Not surprisingly, the fashion press has taken to pitting the two eldest Arnault siblings against one another, as it tends to do, in regards to who will succeed their 66-year-old father in what is arguably the fashion world’s most powerful job. As W magazine noted last year, Delphine’s “appointment at Vuitton [in 2013] revived chatter that she may have the edge as heir apparent, though her father’s ultimate plans are anybody’s guess.”

While we do not know who of the siblings will take the reigns most significantly when Bernard Arnault chooses to step down, we do know one thing. Interestingly, as Friedman also noted in her article on the Repossi investment, a strategic shift by LVMH is underway, largely thanks to Delphine.  According to Friedman, LVMH is shifting “from a global sector domination machine to a kinder, friendlier giant, an approach that has been shaped by Ms. Arnault, as well as her brother, Antoine Arnault, and one that it increasingly seems may define the group for the future.”

It is worth noting that it is arguably not terribly difficult to be considered a “kinder, friendlier” giant than the LVMH we have known under the director their father, who in his role as chairman of LVMH, has been described by the press as “ruthless,” as “able to exploit,” as “famously litigious,” and as “the wolf in cashmere clothing.”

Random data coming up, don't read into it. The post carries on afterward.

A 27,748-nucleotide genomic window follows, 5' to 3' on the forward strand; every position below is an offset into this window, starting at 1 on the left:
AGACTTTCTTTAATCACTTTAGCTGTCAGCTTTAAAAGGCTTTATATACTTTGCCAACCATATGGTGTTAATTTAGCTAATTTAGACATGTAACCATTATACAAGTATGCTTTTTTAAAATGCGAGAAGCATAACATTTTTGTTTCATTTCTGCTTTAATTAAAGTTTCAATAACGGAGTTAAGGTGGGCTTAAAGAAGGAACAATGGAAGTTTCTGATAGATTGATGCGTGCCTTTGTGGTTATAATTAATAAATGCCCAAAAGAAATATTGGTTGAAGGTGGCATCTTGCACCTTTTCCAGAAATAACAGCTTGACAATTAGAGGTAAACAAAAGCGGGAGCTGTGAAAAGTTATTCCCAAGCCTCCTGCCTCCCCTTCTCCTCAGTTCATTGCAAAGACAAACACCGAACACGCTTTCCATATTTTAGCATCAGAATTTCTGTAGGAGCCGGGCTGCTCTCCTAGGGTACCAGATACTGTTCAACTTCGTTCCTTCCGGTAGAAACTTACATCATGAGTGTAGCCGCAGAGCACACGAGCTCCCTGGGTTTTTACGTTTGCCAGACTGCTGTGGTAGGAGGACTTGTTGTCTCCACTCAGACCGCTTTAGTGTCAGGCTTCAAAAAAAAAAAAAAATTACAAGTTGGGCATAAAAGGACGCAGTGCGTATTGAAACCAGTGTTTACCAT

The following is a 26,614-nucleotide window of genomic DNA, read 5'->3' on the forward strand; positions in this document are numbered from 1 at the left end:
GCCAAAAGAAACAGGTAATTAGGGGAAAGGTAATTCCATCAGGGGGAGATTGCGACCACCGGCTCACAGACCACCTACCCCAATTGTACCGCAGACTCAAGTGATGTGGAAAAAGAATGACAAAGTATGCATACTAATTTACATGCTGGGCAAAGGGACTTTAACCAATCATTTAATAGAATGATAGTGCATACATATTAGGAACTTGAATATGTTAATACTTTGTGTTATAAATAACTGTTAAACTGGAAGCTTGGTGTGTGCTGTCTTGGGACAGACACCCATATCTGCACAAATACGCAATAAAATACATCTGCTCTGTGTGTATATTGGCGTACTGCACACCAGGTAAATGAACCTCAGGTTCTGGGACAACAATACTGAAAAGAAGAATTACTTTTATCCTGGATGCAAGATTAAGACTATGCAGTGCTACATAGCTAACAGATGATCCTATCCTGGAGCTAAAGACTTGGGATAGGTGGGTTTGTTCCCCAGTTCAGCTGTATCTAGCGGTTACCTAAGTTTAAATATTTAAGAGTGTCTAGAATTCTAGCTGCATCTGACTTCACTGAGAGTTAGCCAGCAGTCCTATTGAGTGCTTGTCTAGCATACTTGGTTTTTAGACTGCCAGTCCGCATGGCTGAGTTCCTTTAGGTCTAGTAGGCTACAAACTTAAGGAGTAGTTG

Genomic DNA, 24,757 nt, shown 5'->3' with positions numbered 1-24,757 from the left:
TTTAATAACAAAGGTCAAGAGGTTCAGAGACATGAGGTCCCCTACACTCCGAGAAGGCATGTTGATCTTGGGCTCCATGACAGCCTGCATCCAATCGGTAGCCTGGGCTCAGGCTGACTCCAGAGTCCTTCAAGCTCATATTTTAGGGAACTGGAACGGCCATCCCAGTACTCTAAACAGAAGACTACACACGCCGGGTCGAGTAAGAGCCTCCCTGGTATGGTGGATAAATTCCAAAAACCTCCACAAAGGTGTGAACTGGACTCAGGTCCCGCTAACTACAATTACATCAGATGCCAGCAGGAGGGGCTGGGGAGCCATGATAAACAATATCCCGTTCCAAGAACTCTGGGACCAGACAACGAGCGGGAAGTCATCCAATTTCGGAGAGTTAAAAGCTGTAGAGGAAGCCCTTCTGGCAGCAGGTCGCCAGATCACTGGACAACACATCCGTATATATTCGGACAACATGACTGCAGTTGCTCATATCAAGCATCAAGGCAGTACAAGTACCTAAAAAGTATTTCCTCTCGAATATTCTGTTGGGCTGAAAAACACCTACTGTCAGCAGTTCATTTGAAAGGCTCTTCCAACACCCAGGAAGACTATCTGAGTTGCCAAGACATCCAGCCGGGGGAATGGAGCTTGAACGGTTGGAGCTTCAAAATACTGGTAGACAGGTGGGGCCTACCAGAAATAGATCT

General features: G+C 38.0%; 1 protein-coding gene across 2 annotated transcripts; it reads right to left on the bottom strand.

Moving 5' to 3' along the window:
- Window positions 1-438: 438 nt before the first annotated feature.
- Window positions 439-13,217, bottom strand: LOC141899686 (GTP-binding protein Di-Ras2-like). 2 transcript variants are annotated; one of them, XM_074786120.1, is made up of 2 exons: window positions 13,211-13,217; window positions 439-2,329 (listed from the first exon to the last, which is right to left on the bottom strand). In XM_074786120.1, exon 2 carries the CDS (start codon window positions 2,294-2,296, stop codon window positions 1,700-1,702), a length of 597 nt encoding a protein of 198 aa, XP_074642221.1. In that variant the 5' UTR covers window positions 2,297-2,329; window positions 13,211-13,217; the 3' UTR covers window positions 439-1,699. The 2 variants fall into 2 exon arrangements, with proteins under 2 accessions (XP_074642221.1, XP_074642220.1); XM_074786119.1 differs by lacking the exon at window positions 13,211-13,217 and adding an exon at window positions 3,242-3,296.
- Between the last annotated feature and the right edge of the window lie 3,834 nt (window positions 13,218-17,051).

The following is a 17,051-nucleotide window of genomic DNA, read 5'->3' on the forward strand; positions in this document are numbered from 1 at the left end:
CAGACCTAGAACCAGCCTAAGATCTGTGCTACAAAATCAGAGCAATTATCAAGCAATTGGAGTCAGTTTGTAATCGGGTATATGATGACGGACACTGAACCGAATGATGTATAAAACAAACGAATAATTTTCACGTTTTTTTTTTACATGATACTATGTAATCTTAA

However, regardless of what the press decides to print, Thiery Breton, former finance minister and executive chairman of Atos, the French information technology company, put it quite well in 2012, saying: “Bernard Arnault is without doubt the greatest French – and possibly European – entrepreneur.”

And the siblings appear to take this “kinder, friendlier” approach to heart. Speaking to the Wall Street Journal in 2013, Arnault said of himself and his sister: “We talked about how we needed to remain close, even in difficult times, that our individual destinies would have to take second place to what my father created. We’re extremely respectful of that strategy. Many companies have exploded because the heirs couldn’t agree.”